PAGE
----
• Ssemujju Lewis E

Will Robots Replace Sales People?

Well, one thing is a given.

Soon, 50% of the day-to-day tasks for salespeople could become automated.

The advancement of technology means robots are taking up more jobs in every field and workforce. We have seen it in movies. Read about it in books and slowly but surely seeing it manifest in front of our eyes daily.

Elon Musk said it was inevitable. Stephen Hawking guaranteed it. And futurists, technologists, and economists all agree that automation is taking our jobs and disrupting every industry.

Actually, studies predict that robots and AI are likely to replace 7% of all jobs in the U.S. alone by 2025. This date draws ever closer, which is getting the human aspect of any workforce in any field worried. Automation is kicking people out of jobs, and salespeople may not be spared either. Robots are sure to replace a part of the work done by salespeople.

Technology advancement and Artificial Intelligence (AI) are guaranteed to make everything they involve a little easier. It’s easier to track relationships. It’s easier to send follow-up emails. It’s easier to capture lead data at a reasonable rate. Technology is already responsible for the sophisticated CRM Software and analytics tools that have come in handy.

"If you want to know where to make money over the next two decades, look for companies that are finding ways to automate jobs that humans are currently doing...that you wouldn't have thought previously could be done by a machine. Truck drivers are one thing, and Google and Tesla have a great head-start in disrupting that market. Still, lawyers, doctors, teachers, customer service and sales reps – some companies are turning these professions into lines of code, and they're going to make a lot of money."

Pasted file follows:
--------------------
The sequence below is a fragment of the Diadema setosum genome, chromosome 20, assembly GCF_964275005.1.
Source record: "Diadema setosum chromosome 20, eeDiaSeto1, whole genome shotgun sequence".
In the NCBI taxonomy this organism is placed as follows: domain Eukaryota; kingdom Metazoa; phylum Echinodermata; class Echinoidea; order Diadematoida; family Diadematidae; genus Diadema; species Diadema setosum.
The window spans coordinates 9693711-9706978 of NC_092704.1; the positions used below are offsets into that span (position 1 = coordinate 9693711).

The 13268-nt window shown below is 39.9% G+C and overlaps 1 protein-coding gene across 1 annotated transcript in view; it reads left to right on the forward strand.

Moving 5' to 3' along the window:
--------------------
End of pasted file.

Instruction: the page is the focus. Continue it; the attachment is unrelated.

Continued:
-Keith Rabois of Khosla Ventures (early investor in PayPal, LinkedIn, Square, YouTube, Yammer, Palantir, Lyft, and Airbnb, among others)

It is, too, several games. By replacing the human workforce with software and AI, companies cut on their operational costs, reducing expenditure. To fully understand how automation is slowly running human resource out of the house, here is an illustration:

"Artificial intelligence will replace salespeople even faster than sensors combined with algorithms will replace drivers. Why? How? It's economics. If you look at the regulatory barriers as well as the onerous capital investment required for new vehicles or retrofits for Uber to replace all of its drivers successfully and compare that to how cheap and politically easy it will be to replace salespeople (it is one of the most reviled professions after all), it's not hard to see why I believe that 95% of current sales roles will be completely automated by 2036, and probably a lot sooner than that. Uber is aiming to replace the cost of labor in their unit economics equation. No drive